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IIH with normal CSF pressures?

Suh, Soh Youn; Kim, Seong-Joon

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Indian Journal of Ophthalmology: November 2013 - Volume 61 - Issue 11 - p 681-682
doi: 10.4103/0301-4738.119416
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Idiopathic intracranial hypertension (IIH) is a condition of raised intracranial pressure (ICP) in the absence of a space-occupying lesion.[1] IIH patients usually present with typical symptoms and signs of increased ICP, such as, a headache, vomiting, blurred vision, and papilledema.[1] ICP is usually measured by lumbar puncture and a cerebrospinal fluid (CSF) pressure of above 250 mm H2O is one of the diagnostic criteria of IIH.[1] However, some patients do not fulfill diagnostic criteria, as demonstrated by some reported variants of IIH.[23] Recently, we encountered two Korean patients with a headache and other IIH related symptoms with bilateral disc swelling but without ICP elevation. Here, we introduce these two cases of IIH patients whose symptoms were relieved by ICP-lowering medication.

Case Report

Case 1

A 52-year-old woman presented with blurred vision and headache. She said her headache started abruptly a week previously and that this co-occurred with impaired color perception and blurred vision. When she visited our office, she still complained of blurred vision, especially in her left eye, but her vision was 20/20 and color vision was normal in both eyes. Both of her optic discs were swollen and Goldmann perimetry showed enlarged blind spots bilaterally [Figs. 1a and 2a]. Lumbar puncture was performed and the opening pressure was checked at 130 mm H2O; the CSF composition was normal. Brain magnetic resonance imaging (MRI) and magnetic resonance venography (MRV) neuroimaging results were also normal; and no empty sella, globe flattening, or venous narrowing was detected by brain imaging. She was on no medication regimen, and had no other significant past medical history. We recommended another lumbar puncture, but she refused; and thus, because of the definite bilateral disc swelling and headache, which are typical features of IIH, we prescribed acetazolamide 500 mg twice daily. A week later, she told us that her headache and blurred vision had subsided, and thus, we gradually tapered the dosage during follow-up. At last visit, 4 months after the onset of her symptoms, both optic discs were normal without any swelling or temporal pallor and she no longer complained of a headache or visual symptoms. The sizes of enlarged blind spots were prominently reduced on follow-up Goldmann perimetry [Fig. 2b].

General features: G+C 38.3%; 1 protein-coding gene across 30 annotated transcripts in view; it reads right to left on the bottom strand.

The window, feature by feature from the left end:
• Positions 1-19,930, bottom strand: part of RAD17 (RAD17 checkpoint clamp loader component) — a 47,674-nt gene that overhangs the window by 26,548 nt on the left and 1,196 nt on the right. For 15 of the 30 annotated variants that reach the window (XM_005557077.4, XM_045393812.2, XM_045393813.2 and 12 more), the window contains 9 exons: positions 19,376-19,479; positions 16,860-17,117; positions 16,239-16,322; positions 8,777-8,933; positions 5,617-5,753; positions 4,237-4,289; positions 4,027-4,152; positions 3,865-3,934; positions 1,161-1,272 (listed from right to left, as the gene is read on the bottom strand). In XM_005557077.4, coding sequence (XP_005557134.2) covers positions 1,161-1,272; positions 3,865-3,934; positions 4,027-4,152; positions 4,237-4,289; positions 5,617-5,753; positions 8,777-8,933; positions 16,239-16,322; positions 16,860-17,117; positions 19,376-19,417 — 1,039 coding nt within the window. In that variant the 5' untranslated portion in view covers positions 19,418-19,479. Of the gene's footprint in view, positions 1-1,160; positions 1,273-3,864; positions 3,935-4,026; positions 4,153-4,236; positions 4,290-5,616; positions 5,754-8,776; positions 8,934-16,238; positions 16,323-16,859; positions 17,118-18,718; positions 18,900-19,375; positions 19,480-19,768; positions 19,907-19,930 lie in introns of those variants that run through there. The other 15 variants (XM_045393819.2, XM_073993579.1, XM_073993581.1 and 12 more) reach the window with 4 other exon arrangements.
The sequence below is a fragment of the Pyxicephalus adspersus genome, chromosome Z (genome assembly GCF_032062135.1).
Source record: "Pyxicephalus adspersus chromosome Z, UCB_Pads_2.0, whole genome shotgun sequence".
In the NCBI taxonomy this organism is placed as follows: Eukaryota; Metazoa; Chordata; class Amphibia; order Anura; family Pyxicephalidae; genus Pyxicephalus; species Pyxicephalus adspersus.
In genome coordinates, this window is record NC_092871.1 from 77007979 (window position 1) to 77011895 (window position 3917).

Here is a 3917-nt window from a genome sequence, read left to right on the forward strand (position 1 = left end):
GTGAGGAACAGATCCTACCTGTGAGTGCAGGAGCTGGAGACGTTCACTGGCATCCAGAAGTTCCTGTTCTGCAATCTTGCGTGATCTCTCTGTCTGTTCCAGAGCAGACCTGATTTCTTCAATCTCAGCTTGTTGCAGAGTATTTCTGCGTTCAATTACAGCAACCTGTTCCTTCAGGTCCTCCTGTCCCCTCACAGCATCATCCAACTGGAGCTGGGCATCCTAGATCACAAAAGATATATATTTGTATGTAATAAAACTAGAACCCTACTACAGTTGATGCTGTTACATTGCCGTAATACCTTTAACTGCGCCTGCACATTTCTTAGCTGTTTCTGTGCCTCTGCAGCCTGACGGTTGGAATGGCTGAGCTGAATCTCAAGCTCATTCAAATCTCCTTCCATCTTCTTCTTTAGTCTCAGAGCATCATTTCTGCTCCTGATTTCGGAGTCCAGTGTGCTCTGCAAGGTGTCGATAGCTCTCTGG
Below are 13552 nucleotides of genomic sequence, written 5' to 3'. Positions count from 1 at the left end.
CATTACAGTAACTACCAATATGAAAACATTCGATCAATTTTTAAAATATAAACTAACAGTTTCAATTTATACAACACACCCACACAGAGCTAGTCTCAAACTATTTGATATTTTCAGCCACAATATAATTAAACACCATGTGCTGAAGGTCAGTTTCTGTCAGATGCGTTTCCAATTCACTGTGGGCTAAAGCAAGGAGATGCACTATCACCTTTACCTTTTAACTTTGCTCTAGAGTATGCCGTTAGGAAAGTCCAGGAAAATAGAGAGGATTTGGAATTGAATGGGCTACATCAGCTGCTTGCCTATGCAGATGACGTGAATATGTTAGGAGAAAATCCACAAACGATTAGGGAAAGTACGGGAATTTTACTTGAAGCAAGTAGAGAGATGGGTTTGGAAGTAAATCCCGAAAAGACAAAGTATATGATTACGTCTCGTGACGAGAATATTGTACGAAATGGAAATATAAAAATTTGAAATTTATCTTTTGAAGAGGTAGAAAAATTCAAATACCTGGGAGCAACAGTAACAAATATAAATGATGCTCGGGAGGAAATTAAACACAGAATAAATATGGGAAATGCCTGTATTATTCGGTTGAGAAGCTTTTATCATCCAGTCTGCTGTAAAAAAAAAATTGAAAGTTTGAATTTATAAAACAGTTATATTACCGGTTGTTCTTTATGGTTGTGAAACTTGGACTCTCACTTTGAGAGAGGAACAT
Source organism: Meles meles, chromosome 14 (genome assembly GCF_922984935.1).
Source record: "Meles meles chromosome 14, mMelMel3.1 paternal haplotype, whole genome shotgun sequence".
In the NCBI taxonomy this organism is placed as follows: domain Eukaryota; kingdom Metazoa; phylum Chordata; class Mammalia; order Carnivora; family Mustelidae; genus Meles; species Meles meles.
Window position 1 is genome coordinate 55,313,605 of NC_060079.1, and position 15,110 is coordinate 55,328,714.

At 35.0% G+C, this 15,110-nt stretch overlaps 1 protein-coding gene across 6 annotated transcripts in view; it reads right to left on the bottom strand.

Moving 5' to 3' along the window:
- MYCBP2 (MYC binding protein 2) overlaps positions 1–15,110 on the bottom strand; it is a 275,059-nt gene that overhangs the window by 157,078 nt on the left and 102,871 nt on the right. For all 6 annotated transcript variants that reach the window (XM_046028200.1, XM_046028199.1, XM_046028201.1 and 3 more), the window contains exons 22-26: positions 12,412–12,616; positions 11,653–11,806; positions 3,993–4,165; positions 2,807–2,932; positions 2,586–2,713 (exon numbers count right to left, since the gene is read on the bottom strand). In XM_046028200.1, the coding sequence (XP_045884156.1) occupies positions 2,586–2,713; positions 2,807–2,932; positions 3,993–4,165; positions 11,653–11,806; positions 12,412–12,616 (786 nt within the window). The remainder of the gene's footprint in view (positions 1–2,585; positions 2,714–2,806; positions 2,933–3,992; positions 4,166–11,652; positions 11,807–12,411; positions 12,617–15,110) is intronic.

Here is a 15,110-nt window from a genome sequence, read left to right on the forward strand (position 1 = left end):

Figure 1
Figure 1:
Initial fundus photographs of the patients. Bilateral optic disc edema with surrounding retinal nerve fiber layer swelling in a 52-year-old woman; who presented with blurred vision, impaired color perception, and headache. (a) Bilateral disc swelling with a blurred disc margin in a 15-year-old girl who presented with headache, pulsatile tinnitus, and transient visual obscuration (b)
Figure 2
Figure 2:
Visual field tests of the patients before and after treatment with acetazolamide. Initial visual fields showing the presence of enlarged blind spots in both eyes (a and c)Follow-up visual fields demonstrating diminished enlarged blind spot sizes after treatment (b and d)

Case 2